Dingboche

Today was divided equally between work and rest.

Ama Dablam

Ama Dablam – Northeast Ridge

This morning started with an acclimatization hike to 16,358 feet.  For most of the hike I enjoyed views of some of the world’s tallest peaks including Cho Oyu, Mansalu, Makalu, Lobuche, and Ama Dablam (the prominent peak in the center of the picture above.)  Yesterday I wrote that Ama Dablam has many personalities.  The picture above is from the north perspective, whereas yesterday I shared a picture from the south.  It is hard to recognize the pictures as the same mountain.  Everest was not visible today.

Tea House_Lukla

Tea House in Lukla

It was nice to gain about 2,000 feet of altitude then retreat to the comforts of our tea house for some well deserved rest.  Tea houses are a central part of the trekking experience and share common characteristics throughout the Khumbu.  The first characteristic is a common room where hot tea and meals are served and trekkers warmed by a stove located in the center of the space.  The second characteristic is the availability of simple rooms for sleeping, typically offering just two beds and sometimes a private bathroom, but not always.  All the action is found in the common area, in part, because the rooms are not heated. It is a simple, but social experience.

Conrad Anker

Conrad Anker in Namche Bazaar

You meet people from all over the world in the tea houses and you never know who you might meet.  I spent time with Conrad Anker at our tea house in Namche Bazaar.  Conrad is a well-know climber who I have followed for years and is one of the central subjects in the movie “Meru”.  It is one of my favorite climbing films.  https://www.youtube.com/watch?v=YvS6O9lVkkg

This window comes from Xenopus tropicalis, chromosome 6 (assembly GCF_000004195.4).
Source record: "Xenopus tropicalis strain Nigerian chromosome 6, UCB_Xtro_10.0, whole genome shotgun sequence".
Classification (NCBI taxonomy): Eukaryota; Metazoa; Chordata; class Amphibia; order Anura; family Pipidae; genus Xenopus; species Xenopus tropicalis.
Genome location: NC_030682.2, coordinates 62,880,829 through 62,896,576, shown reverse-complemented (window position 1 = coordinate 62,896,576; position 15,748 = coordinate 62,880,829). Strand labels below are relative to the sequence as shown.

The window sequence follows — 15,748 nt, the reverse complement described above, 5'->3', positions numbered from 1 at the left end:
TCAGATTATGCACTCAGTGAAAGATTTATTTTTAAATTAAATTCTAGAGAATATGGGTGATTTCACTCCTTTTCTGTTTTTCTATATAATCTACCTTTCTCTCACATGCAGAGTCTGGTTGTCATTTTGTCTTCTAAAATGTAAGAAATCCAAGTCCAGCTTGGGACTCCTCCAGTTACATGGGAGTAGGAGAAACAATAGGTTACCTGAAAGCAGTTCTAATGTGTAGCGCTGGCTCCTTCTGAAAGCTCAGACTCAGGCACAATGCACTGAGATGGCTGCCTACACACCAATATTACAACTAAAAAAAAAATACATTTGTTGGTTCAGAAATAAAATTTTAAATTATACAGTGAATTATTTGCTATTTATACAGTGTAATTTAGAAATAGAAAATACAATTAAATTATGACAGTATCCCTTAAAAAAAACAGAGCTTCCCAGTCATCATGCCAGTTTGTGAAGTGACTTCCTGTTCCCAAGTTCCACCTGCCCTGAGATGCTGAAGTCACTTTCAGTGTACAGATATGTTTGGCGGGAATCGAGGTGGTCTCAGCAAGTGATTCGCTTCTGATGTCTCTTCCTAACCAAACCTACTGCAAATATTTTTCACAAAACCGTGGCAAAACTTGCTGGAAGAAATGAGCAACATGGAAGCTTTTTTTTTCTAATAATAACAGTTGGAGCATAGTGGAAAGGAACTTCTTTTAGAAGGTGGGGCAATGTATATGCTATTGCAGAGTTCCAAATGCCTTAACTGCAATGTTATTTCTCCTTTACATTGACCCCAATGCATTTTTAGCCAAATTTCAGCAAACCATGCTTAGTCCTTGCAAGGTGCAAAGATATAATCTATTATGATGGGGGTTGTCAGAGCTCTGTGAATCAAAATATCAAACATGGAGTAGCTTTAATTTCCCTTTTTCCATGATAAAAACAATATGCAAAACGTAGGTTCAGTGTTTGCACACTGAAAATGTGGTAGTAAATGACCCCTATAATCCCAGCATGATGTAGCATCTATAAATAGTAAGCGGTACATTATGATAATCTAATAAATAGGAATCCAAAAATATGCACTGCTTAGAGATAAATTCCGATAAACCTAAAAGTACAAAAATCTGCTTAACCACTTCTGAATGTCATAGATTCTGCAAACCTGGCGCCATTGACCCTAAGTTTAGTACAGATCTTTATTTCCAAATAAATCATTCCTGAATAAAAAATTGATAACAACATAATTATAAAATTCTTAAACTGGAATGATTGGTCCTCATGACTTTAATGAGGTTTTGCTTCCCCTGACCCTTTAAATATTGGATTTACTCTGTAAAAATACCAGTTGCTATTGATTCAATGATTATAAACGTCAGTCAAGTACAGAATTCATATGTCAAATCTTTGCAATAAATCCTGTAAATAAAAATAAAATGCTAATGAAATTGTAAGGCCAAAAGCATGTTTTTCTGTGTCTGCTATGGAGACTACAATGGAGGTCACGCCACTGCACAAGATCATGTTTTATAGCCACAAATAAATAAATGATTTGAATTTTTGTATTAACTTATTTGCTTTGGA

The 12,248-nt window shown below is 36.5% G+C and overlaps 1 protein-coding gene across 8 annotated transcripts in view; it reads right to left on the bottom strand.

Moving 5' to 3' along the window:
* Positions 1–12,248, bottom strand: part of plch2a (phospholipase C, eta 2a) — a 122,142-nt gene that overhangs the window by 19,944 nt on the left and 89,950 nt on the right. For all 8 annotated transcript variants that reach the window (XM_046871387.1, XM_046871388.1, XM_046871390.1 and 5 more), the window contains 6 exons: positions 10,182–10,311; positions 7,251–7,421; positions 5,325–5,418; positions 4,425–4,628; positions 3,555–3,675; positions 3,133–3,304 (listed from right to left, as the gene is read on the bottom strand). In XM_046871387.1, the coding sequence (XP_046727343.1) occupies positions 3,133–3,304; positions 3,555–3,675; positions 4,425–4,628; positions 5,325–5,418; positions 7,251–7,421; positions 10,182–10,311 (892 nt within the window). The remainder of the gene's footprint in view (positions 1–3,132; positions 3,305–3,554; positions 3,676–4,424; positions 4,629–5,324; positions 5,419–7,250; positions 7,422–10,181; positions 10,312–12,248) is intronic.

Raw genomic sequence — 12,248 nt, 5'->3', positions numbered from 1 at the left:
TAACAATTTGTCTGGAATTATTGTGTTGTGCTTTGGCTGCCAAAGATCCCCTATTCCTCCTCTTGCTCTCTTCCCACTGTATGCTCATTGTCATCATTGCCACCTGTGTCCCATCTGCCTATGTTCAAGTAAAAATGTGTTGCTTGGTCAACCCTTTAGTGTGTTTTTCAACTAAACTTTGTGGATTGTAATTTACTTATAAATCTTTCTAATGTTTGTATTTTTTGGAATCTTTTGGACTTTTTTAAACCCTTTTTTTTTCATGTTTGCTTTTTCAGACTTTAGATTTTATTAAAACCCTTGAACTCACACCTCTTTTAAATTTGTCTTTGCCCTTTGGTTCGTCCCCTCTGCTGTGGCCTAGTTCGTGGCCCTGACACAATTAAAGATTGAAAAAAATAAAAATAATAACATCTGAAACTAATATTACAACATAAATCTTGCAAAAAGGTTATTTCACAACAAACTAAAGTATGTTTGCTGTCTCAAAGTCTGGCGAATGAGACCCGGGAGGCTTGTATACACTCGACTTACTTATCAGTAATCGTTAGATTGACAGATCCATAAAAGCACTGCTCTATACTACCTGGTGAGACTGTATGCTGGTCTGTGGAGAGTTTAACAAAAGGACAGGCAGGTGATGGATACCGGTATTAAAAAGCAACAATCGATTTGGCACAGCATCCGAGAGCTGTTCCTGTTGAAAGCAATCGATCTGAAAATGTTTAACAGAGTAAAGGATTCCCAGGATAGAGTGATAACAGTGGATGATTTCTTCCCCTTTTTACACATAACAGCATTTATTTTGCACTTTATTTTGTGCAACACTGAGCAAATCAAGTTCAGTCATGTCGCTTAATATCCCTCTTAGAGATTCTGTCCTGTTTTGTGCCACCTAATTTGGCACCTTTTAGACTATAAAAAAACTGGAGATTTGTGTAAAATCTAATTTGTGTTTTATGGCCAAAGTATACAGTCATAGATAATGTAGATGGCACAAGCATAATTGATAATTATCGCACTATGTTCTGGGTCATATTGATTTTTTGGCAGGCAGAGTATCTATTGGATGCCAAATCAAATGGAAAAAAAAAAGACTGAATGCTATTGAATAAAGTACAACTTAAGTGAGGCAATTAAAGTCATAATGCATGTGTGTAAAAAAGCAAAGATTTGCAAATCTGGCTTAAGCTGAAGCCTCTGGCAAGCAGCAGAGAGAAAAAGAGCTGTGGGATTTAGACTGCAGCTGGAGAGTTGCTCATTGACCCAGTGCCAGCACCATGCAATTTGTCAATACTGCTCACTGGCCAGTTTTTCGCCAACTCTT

Tomorrow I plan to trek to Loboche (16,210 ft)

Thanks for following along.

Namaste.

  11 comments for “Dingboche

  1. David bialecki
    April 9, 2016 at 4:18 pm

    James totally amazing I’m sharing ur journey

    • james.lumberg@me.com
      April 10, 2016 at 3:13 am

      Thank you, David!

  2. Betty Frindell
    April 9, 2016 at 4:09 pm

    Hey Jim! My name is Betty Frindell, and I’m good friends with your Mom at FBC Garland. I am really enjoying keeping up with you and your posts. I can’t even imagine the things you see everyday. The pictures of the mountains are incredible. Praying for you, your companions, and your Sherpas. Traveling mercies to all!

    • james.lumberg@me.com
      April 10, 2016 at 3:15 am

      Thank you, Betty! I appreciate your prayers. Thanks for following along.

  3. Phil Goss
    April 9, 2016 at 10:48 am

    Truly breathtaking. I’m grateful for your sharing. Was thinking of you during my couple hours at Lloyd’s Beach this morning. And thanks for the boots – they will be carrying me up The Great One!

    • james.lumberg@me.com
      April 10, 2016 at 7:18 am

      Phil, thanks for checking in. Happy to know you are keeping watch on Lloyd Street Beach. Your journey will begin soon enough. We plan to be in Base Camp in two days. Let’s stay in touch. Jim

  4. Staci Colovos
    April 9, 2016 at 10:13 am

    Sym and I just watched Meru and we totally thought of you. I am not surprised to find out that it is one of your favorites. The view of Ama Dablam is spectacular and undoubtedly made amazing company for the trek. Thanks for sharing.

  5. patricia washburn
    April 9, 2016 at 10:11 am

    Jim, It has now become my morning routine…read your blog & drink my Peppermint Tea!
    Thanks!
    Patty

  6. Lyn
    April 9, 2016 at 9:24 am

    The pictures are amazing. You’re right, Ama Dablam does look different from the North and South.
    So glad to see you smile. Enjoy your tea and all the interesting people you are meeting. Sleep well.
    Stay strong. Know you’re loved. Be safe.

  7. Susan Schinleber
    April 9, 2016 at 7:28 am

    p.s. The pictures are amazing! Be safe!

  8. Susan Schinleber
    April 9, 2016 at 7:27 am

    It warms my heart to know that even on the side of a mountain, humans from around the world enjoy a nice cup of tea with friends!

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